Mr. Bieneck takes this view of it; Aside from the fact that he is the official collector, with a definite responsibility under the garbage ordinance, the fact is also that he is converting food wastes into animal feed that would other wise be wasted. At this time when the emphasis is on food for defense, and when all persons are being urged to waste nothing, he considers that it is an opportunity for local persons to cooperate with the collector.  Mr. Bieneck states that he will appreciate the help of all, and will render prompt service upon notices given to him.           


It was a strange series of coincidences, which caused a fire in the blacksmith shop of Alfred Spiegel during the frigid spell last week.  And it all goes back to the unusual weather.


Like a good many others in this section, Mr. Spiegel had trouble starting his car.  For one thing, it was necessary to drain the oil from the crankcase of his car and heat it to make it flow smoothly.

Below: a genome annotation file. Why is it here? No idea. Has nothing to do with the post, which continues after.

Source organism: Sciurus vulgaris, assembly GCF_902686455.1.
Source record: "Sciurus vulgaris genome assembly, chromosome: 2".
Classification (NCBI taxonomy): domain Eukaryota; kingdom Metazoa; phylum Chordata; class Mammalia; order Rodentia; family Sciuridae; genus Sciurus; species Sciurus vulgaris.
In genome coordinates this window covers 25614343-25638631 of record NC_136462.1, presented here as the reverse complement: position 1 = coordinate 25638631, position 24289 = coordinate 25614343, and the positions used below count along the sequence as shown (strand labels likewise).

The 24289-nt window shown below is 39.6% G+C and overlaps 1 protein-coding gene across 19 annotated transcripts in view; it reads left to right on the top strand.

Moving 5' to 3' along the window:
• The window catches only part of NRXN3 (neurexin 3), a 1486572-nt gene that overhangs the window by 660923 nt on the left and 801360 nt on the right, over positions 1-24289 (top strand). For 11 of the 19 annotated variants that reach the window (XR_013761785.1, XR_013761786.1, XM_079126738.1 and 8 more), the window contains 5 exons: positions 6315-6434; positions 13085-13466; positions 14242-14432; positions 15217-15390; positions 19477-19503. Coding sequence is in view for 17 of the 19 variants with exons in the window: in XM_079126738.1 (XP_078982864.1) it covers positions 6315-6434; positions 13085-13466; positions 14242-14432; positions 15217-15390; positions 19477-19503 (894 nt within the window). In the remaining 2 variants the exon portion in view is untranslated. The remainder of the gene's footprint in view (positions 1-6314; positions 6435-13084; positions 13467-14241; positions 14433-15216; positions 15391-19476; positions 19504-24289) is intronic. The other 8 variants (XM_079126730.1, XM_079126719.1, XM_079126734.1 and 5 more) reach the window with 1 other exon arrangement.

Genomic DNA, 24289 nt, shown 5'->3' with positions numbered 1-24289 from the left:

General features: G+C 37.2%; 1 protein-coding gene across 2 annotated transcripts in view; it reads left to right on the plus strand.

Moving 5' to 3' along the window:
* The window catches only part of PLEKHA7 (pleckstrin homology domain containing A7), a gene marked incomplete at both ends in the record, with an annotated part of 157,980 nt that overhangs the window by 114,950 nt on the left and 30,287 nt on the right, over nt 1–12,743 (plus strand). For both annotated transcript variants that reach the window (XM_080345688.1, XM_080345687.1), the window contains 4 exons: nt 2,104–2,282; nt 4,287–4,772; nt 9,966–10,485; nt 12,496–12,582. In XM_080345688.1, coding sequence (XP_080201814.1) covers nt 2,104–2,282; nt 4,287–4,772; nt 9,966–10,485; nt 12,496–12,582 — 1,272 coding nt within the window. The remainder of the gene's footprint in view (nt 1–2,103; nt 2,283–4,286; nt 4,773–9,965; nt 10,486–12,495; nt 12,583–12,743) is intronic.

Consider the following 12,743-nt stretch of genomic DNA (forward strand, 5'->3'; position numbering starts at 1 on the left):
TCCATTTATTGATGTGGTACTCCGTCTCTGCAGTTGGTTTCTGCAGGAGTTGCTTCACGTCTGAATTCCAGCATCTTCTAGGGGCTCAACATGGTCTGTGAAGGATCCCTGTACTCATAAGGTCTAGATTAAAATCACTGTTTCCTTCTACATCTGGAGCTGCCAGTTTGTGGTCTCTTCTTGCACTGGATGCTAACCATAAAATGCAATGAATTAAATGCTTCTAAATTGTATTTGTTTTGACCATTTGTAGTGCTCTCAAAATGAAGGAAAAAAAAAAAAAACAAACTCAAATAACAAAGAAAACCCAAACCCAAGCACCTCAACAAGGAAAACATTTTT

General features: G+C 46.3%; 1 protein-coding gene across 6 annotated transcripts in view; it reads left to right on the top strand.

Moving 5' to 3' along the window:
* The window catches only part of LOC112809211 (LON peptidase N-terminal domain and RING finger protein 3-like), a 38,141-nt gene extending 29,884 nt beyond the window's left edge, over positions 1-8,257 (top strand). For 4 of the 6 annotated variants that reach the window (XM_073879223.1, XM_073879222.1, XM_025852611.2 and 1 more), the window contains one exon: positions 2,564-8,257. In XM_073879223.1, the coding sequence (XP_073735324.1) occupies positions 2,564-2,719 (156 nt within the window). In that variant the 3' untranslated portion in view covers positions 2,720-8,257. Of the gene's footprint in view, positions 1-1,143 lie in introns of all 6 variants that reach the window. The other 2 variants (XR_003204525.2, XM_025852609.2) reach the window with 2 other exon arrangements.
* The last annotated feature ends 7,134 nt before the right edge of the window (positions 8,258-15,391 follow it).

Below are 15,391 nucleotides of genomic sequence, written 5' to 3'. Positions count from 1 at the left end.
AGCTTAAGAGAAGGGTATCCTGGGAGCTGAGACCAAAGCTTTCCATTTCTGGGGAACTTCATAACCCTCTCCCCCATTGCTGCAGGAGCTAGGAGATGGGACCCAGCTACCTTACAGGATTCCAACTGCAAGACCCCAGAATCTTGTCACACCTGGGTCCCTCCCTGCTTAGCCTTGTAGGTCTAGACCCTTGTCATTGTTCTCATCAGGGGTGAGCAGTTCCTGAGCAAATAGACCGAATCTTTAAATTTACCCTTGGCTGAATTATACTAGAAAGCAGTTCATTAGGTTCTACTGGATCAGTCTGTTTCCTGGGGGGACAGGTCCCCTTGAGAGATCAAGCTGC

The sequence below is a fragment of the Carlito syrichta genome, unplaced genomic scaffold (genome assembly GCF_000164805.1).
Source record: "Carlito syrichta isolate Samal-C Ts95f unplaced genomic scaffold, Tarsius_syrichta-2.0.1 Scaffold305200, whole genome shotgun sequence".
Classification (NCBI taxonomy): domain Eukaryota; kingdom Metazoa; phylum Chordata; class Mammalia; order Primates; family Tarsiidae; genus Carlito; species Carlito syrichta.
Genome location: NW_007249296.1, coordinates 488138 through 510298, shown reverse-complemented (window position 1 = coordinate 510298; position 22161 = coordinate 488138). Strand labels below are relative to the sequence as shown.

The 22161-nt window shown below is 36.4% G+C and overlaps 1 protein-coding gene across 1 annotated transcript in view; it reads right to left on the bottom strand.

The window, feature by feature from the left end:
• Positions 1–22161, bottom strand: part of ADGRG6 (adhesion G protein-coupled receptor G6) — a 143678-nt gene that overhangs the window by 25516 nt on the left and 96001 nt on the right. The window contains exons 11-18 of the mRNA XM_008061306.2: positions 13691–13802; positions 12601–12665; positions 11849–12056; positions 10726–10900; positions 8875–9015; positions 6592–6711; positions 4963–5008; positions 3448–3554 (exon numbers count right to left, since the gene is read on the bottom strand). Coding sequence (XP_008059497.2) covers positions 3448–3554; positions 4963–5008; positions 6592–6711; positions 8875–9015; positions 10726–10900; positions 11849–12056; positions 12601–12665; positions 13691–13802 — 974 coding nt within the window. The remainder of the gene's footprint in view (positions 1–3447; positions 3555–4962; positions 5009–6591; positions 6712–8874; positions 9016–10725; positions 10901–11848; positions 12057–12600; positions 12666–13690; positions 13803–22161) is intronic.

Mr. Spiegel put the oil in a container and started to thaw it out on the stove in his blacksmith shop. A little oil was spilled on the stove and soon it was in flames.  Then the oil in the container was ignited.


Mr. Spiegel attempted to remove the flaming container from the building; but the container was too hot.  He dropped it on the floor.  The flames spread rapidly.


Fortunately, Mr. Spiegel’s sons, Bruce, Alfred, Jr., and Robert were nearby.  So was a scoop shovel and snow outside the door. They quickly scooped and threw snow onto the fire.


Mrs. Spiegel, working in the house nearby, saw the flames in the shop and grabbed a pail full of water, and went to do her part.  It wasn’t long then, before the flames were extinguished.


Fortunately, but little damage was done to the building and the only “casualties” were Mr. Spiegel’s eyebrows, which were singed off.